May 13, 2022 | OPINION | By Hank Bedingfield | Illustration by Patil Khakhamian

For most of us Tony’s is the bar you love to hate, on proximity, cheap drinks, and little more. It has become a keystone of Colorado College social life. We’ve all tasted the drinks, but what about the food?

A Tuesday trip down Tejon St. to Tony’s is as sacred and ritualistic a procession as any, filling the droning, ceremonial void left over from Rastall brunch for any and all who have aged out of the dining hall and into the bar scene.

Hordes of CC students can be spotted along the way, and by 10 p.m. a line 40 minutes long snakes from the neon sign overhang like an ancient beast of chaotic energy. At the door, grizzly men, high on power and glue (unconfirmed) grasp IDs of varying validity with sausage fingers and interrogating eyes. Don’t think you’re safe just because you’re 21 — IDs real and fake have been confiscated.

Tony’s is one of the few places the CC bubble seems to pop, or at least puncture. Locals and students alike form a socioeconomic hodgepodge, separate from the white-bread, milquetoast, East Coast elitism you would find at any given frat on any given weekend. Poolside hustlers with groping eyes and mansplaining narratives bump shoulders with the rest of us.

The food staples are as unpretentious and unabashedly midwestern as the jersey-lined walls, and as middling and serviceable as the never-quite-ice-cold drink.

The menu careens like a stumbling drunk bound for pavement from Spicy Corn Nuggets to Chili Mac to Breakfast (two eggs, bacon, hash browns, and toast). Each Wisconsin-inspired offering terrifies and excites. Any person with a knack or interest in self-preservation would order fries or chicken tenders and stick to beer. That isn’t me.

The best of Tony’s by no small margin is the Fried Cheese Curds. There is some kind of spongey, gluttonous euphoria in each of these coin-sized nuggets that belongs among the best of any bar fare.

The Frito Pie, a New Mexican concoction seeped in the over-stimulated splendor of the 1960s, is serviceable and sloppy, piled high like a nacho that was haphazardly slapped in front of you.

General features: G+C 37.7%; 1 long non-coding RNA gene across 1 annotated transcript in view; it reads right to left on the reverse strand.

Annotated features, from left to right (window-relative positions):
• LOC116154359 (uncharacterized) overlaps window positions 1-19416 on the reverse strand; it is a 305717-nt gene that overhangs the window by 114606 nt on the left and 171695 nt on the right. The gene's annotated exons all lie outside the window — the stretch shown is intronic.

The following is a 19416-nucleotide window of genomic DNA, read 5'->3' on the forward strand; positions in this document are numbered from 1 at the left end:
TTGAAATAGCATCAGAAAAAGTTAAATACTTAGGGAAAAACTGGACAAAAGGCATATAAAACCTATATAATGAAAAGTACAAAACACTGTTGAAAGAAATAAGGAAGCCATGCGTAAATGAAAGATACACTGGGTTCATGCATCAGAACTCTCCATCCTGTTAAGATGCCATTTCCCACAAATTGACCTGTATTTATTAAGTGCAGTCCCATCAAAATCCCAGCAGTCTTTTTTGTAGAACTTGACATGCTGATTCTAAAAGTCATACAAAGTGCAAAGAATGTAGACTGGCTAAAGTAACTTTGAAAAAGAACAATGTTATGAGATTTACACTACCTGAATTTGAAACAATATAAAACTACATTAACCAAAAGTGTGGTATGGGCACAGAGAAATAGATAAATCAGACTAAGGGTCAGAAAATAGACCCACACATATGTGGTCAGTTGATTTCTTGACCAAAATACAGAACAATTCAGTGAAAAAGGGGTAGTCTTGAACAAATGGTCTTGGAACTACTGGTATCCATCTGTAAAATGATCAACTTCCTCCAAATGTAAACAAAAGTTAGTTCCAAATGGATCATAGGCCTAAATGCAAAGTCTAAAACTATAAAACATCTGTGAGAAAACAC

The safest and surprising thing on the Tony’s menu is the BLT. There is an audible crunch with each bite and enough mayo-slathered toast to sponge up plenty of booze. Stay away from the salads.

I’d be doing a disservice if one drink special wasn’t mentioned. The Tony’s signature, and deeply held scrap of knowledge among anyone with serious concern for their wallets and heavy drinking, is a $6 shot PBR combo. Whiskey is the customary pairing, but they’ll pour anything bottom shelf for you. This is a smooth way to open the night, lending you the semi-violent burn of cheap whiskey or the caddle-prod of unmarked tequila. The PBR, a hefty 24 ounces, is great to brandish throughout the night, and signals your hellbent intentions like a big iron for anyone to match its gaze.

Tony’s is an unshakable institution for the CC experience. It has never been glamorous, overly delicious, or beautiful — to even the most beer-goggle laden eye. It stares from the street like a spivy, half-illuminated smile, promising a gift in one clenched hand and doom in the other.

Next time you walk the fine line between those twin fates, open the menu, flip a coin, cross your fingers, and have a meal with all those shots. Your tomorrow-morning head-split-wide-open self will thank you for it.

For the hungry, tired, and Block Plan-beaten, this is my last love letter. Keep chasing those unholy, insatiable appetites.

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